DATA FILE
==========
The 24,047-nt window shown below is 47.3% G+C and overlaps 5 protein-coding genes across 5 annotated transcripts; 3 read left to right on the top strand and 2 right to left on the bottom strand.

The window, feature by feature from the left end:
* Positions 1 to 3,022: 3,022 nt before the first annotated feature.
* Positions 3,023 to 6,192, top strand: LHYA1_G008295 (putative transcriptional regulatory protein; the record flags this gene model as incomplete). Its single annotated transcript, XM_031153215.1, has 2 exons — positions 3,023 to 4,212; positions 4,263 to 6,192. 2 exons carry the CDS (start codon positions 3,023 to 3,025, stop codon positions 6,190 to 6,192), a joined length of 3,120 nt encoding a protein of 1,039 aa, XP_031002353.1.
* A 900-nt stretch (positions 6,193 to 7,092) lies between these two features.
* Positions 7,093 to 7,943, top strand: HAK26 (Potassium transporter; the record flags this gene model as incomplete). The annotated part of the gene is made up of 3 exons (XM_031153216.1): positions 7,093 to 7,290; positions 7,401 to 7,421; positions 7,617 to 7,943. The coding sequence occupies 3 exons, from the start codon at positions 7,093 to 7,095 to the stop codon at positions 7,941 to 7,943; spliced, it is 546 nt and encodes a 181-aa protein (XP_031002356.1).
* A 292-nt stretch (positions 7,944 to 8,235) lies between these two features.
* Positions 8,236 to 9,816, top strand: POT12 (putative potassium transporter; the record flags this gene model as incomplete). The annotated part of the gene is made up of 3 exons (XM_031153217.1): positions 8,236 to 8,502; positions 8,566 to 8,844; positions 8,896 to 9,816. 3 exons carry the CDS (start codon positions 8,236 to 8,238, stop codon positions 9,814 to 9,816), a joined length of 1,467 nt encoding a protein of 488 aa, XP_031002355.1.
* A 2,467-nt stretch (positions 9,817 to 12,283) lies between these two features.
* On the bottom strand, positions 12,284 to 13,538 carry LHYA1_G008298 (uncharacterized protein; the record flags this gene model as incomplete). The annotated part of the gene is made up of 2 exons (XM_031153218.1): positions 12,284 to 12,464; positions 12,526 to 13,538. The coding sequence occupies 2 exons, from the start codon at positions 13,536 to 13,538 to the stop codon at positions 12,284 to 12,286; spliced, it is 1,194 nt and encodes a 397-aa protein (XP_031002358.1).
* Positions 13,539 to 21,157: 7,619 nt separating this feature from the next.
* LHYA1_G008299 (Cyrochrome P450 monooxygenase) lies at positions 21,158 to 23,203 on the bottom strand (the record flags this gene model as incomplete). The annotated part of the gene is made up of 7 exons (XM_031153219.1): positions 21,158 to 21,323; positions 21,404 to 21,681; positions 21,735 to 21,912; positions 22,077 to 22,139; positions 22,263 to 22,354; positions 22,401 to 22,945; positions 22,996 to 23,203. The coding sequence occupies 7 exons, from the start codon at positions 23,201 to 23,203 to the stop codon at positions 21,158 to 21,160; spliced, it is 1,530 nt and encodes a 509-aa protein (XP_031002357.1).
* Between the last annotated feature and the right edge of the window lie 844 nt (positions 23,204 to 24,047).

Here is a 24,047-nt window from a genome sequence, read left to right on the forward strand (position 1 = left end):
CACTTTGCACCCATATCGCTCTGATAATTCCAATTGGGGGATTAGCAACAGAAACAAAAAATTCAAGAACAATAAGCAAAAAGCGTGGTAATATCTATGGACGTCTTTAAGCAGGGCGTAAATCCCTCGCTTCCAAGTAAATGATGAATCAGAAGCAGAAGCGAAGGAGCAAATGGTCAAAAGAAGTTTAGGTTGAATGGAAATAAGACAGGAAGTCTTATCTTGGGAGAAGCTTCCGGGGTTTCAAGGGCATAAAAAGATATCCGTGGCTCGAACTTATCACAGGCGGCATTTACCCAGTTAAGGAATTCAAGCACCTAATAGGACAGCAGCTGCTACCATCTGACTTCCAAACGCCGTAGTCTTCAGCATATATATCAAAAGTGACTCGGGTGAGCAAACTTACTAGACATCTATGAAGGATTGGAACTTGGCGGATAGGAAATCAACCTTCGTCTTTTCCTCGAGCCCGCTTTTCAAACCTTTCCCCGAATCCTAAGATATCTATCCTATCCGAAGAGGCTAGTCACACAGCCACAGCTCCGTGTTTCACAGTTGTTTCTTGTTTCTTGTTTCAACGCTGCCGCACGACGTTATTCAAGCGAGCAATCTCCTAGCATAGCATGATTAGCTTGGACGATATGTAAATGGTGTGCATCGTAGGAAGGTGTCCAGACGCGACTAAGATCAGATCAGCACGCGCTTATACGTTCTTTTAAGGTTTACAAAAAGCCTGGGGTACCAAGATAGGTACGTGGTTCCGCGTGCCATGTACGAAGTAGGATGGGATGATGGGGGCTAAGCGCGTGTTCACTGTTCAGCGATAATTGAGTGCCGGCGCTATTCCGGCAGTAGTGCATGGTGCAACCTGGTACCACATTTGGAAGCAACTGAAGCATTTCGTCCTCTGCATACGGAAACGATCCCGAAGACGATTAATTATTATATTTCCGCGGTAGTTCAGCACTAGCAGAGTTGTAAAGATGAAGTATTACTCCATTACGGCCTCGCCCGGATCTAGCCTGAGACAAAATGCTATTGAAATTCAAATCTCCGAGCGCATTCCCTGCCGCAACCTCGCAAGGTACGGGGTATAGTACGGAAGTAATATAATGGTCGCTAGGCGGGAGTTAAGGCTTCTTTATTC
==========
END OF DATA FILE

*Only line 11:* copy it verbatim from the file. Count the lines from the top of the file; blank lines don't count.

* Positions 13,539 to 21,157: 7,619 nt separating this feature from the next.